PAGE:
Start law school with exams in mind


Yes, you read that right. I recommend brand new 1L’s start law school in August thinking about exams taking place in December.

Stop the eye rolling. 2L’s & 3L’s are nodding their heads right now because they know I’m right. And, I have the data to prove it.

1L Orientation starts in two weeks and can be an overwhelming information overload. Most law school orientations teach basics like IRAC, reading and briefing cases, and outlining to prepare students for the first few weeks of law school.

Too many 1L’s mistake the advice on reading and briefing cases and outlining as the only steps necessary for getting “good” grades in law school and budget their time per day or week based on how many pages in a casebook they have to read and brief. Spoiler alert: over the course of a term, you will read 100’s of cases. For each subject.

Reading and briefing cases is the barest of bare minimums. Reading and briefing cases is a means goal, not the end goal. The end goal – getting an A on your law school exam – requires not just 100’s of individual cases, but how those cases fit together into complex rule structures, and how to apply those complex rule structures to brand new facts you have never seen in an organized, thoughtful manner, in the time allotted.

Now that you know your end goal – acing your Torts exam – how do you get to your end goal over the next 3-4 months?

Plan to read and brief your cases, and immediately quiz yourself on what the case means and what your prof wants you to get out of it. If you read two cases on the same topic, quiz yourself on what the cases have in common and how they differ. Test your understanding of the cases by asking if the outcome would be different if the facts were different.

Look for “Notes & Comments” after the cases you read in your casebooks. DO NOT SKIP THEM, they are law school gold. Work through the notes and questions after you read a case or a group of cases. Will it be easy? No, it will probably suck and you will hate it. But, it is medicine and it is good for you, so do it.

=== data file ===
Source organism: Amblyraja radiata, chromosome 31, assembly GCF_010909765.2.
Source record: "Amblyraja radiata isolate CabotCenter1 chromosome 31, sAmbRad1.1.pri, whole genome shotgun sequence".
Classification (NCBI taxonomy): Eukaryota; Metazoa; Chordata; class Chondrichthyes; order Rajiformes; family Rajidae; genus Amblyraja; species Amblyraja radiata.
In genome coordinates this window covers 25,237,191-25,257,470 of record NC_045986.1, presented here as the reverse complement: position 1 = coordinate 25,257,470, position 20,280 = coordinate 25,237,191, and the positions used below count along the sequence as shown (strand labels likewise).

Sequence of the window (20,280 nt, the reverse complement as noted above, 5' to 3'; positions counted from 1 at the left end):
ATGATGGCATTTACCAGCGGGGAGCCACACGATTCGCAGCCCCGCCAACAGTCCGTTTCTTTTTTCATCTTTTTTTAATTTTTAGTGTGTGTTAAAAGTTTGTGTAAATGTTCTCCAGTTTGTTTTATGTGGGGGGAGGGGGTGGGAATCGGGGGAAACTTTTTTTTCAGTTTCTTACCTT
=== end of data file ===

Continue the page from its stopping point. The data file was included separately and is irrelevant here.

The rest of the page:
Recent research on law student study habits proves that law students who quiz and test themselves in addition to reading, briefing, and outlining are highly likely to have high law GPA’s, but students who spend all of their time reading and briefing to understand individual cases without practice applying the law are highly likely to have low law GPA’s.

Now, start planning to get that A.

Mapping the Law – Using Visual Mindmaps in Legal Education

Try to remember something, to pull something out of the recesses of your memory. For example, what you did with your significant other on your last anniversary or more specifically, what gift you gave your significant other at that anniversary. Having trouble pulling it up? (The brain is not a computer after all).

Now try to visualize where you were. Images help memory recall. Associating strong visual and mental images with verbal or abstract information makes that information easier to recall in the future.

Professor Jeffrey Ritter of Georgetown Law leverages the power of mental imaging in “Mapping the Law: Building and Using Visual Mindmaps in Legal Education.” The video is part of the Igniting Law Teaching conference hosted by LegalEd at American University, Washington College of Law. Igniting Law Teaching provided a forum for professors experimenting with cutting edge technologies and techniques in law teaching to spread ideas to the broader legal education community.

You can read more about images and memory devices in Make It Stick: The Science of Successful Learning, by Brown, Roediger, and McDaniel.

ABA Task Force on Future of Legal Education calls for greater innovation

The ABA Task Force on Future of Legal Education released its Draft Report and Recommendations today calling for changes to financing of law-related education, greater innovation in legal education, and changes to ABA policies on distance learning, among others. The Task Force’s report comes on the heels of recent public calls for radical changes to legal education.

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Teach a student to learn and they will be able to learn for a lifetime

The “teaching” paradigm is shifting. “Learning” is the new “teaching.” Recent scholarship on teaching and learning focuses on developing learners, not producing learners.

Teach a person to fish, and they will eat for a lifetime. Teach a person to learn, and they will be able to do just about whatever they need to do in a lifetime.